WASHINGTON - Pope Benedict XVI met privately Thursday with victims of clergy sex abuse during his trip to the United States.
The Rev. Federico Lombardi, a papal spokesman, said that Benedict and Boston Cardinal Sean O'Malley met with a small group of victims and offered them encouragement and hope.
Lombardi said the pope told victims he would pray for them, their families and all victims of clergy sex abuse.
Benedict has spoken repeatedly about the abuse crisis during his first trip to the United States as pope.
He called the crisis a cause of "deep shame," pledged to keep pedophiles out of the priesthood and decried the "enormous pain" that communities have suffered from such "gravely immoral behavior" by priest.
He told the nation's bishops that the crisis was "sometimes very badly handled," and said they must reach out with love and compassion to victims. At an open air Mass on Thursday at Nationals Park, he also urged Catholic parishioners to do what they can to heal the wounds caused by the sex abuse scandal.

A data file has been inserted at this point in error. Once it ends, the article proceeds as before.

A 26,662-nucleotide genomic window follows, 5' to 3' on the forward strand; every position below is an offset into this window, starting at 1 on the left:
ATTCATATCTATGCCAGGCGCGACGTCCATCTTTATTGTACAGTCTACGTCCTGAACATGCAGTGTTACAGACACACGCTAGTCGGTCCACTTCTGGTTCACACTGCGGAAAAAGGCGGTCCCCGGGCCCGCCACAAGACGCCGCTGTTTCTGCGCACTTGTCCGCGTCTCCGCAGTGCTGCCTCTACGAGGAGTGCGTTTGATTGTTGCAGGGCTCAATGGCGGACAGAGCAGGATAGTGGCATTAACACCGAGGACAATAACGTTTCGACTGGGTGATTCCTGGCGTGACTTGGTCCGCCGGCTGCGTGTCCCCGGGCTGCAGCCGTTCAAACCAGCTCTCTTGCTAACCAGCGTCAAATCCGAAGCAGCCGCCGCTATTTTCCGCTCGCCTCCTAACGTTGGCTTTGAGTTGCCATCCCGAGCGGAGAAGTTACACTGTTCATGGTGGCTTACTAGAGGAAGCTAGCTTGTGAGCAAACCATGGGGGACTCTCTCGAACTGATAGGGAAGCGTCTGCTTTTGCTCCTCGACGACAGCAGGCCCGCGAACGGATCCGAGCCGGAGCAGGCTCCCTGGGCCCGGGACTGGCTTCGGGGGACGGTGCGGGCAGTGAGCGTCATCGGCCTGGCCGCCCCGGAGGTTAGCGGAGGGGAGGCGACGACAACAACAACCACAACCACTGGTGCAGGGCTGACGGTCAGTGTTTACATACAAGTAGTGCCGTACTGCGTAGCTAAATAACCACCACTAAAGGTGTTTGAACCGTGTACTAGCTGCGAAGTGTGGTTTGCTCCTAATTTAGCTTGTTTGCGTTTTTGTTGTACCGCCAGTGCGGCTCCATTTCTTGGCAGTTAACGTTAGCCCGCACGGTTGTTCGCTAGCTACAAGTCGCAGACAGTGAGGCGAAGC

Thousands of priests have been accused of molesting minors in the U.S. since 1950 and the church has paid out more than $2 billion, much of it in just the last six years, when the case of a serial molester in Boston gained national attention and prompted many victims to step forward.
Gary Bergeron, an outspoken survivor of clergy sex abuse from Boston, failed in his attempt to meet with Pope John Paul II, Benedict's predecessor, when he spent a week at the Vatican a few years ago.
He called Thursday's meeting "a long-sought-for step in the right direction."
"The Catholic Church is partly based on symbolism, and I think the symbolism had he not met with survivors would have been horrendous," the 45-year-old Bergeron said.